Classes canceled until Monday at school where fatal stabbing occurred

Sept. 5, 2013 at 8:14 AM
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SPRING, Texas, Sept. 5 (UPI) -- Classes at Spring High School in Spring, Texas, were canceled for the rest of the week following the fatal stabbing of a student, school officials said.

School district spokeswoman Karen Garrison said the high school would resume classes Monday and that security would be beefed up as well, the Houston Chronicle reported Thursday.

Garrison did not detail what the enhanced security measures would mean for students and faculty.

A 17-year-old student, Joshua Broussard, was killed and three other people were injured Wednesday in a fight at the high school in Spring, about 20 miles north of Houston, officials said.

Late Wednesday, authorities charged Luis Alonzo Alfaro, 17, with murder, accusing him of pulling a knife during the fight and fatally stabbing Broussard. Under Texas law, Alfaro is old enough to be considered an adult.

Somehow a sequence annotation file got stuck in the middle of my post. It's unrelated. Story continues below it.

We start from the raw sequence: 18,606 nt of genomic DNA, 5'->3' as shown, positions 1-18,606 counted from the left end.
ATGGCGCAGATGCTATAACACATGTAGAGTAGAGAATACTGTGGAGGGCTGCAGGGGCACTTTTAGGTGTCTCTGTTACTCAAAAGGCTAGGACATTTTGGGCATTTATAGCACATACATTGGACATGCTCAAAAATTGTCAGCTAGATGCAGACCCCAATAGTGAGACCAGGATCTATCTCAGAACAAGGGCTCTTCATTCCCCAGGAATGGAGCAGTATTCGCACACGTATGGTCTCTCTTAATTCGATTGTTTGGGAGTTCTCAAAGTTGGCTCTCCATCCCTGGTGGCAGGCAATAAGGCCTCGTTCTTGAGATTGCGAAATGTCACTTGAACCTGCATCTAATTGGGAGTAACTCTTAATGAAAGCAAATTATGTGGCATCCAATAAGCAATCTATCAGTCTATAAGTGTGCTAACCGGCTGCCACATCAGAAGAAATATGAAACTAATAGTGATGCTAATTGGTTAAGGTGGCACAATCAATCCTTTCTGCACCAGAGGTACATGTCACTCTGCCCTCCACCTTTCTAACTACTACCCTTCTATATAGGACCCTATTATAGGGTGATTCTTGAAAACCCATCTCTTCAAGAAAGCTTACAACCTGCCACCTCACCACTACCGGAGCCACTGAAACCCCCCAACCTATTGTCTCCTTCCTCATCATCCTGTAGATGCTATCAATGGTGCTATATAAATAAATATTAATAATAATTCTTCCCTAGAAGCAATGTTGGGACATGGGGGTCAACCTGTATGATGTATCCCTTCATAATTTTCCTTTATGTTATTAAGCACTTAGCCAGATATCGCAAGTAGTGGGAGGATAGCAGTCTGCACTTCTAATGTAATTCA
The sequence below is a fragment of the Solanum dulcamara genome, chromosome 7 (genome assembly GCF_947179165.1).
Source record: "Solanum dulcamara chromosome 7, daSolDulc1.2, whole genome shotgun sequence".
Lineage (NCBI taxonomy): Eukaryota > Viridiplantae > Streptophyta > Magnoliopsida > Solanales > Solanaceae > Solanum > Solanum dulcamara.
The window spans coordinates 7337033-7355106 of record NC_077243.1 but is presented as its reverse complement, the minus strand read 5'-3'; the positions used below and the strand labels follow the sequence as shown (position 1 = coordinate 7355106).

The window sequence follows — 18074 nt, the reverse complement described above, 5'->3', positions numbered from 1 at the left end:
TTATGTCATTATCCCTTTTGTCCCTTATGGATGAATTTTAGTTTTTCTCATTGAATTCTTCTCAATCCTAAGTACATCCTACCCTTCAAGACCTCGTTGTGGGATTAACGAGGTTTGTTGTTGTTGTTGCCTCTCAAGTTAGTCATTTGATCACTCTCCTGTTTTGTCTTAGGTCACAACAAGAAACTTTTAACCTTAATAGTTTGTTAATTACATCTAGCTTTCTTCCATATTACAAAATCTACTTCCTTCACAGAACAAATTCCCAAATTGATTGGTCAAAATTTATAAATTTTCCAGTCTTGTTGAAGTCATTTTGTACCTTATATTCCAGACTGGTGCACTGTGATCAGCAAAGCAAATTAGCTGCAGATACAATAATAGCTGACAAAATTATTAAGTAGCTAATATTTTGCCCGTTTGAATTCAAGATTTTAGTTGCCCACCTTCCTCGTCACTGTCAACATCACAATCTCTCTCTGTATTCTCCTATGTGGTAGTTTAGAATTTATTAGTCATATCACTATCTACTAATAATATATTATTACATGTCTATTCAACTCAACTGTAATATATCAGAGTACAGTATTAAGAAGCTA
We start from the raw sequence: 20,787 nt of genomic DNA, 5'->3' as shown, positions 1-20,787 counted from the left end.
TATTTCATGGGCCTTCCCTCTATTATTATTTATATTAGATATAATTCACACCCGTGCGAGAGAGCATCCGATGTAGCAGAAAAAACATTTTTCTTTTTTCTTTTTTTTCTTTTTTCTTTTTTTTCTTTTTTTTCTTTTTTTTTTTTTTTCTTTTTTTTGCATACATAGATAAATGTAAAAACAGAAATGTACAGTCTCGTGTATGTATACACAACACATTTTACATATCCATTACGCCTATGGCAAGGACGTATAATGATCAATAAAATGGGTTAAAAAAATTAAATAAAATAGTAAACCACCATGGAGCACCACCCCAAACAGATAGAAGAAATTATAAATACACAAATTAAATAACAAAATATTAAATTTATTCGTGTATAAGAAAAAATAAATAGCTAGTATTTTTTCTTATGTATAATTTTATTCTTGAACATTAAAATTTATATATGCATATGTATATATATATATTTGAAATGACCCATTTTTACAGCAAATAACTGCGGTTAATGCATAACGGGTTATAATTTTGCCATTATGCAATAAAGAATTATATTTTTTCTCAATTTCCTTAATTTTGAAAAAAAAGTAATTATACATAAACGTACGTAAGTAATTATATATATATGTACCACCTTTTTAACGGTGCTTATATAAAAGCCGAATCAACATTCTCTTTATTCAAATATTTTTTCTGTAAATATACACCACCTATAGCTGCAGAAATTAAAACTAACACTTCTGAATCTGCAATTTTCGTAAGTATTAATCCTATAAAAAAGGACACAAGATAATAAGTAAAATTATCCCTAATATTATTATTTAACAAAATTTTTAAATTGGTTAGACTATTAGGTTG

Harris County Sheriff Adrian Garcia said a confrontation mushroomed into a fight and weapons were drawn. During a news conference Wednesday, he said the incident "may have been gang related," but did not elaborate and the Sheriff's Office said deputies had not been called to the school about gang violence previously.

The Rev. E.A. Deckard of Green House International Church -- a spokesman for the family of one of the victims -- said the incident was not gang violence but "simply a misunderstanding between two people" in a dispute that had been going on for some time, the Chronicle said.

Parents expressed frustration about the lack of information provided by school officials Wednesday, as well as the nearly three-hour lag between the incident and official word from the district, the Chronicle reported.

Spring Independent School District Superintendent Ralph Draper said the school had to be secured immediately after the stabbing and district administrators could not interfere with the police investigation before officials could communicate with parents.

More than 200 people participated in a prayer vigil Wednesday night at a Baptist Church near the high school, the Chronicle said.

"We're a diverse community and we came here to pray for our community. We are not going to heal overnight," said the Rev. Mark Estep, the church's senior pastor. "Spring is a family. We know each other and we care about each other."

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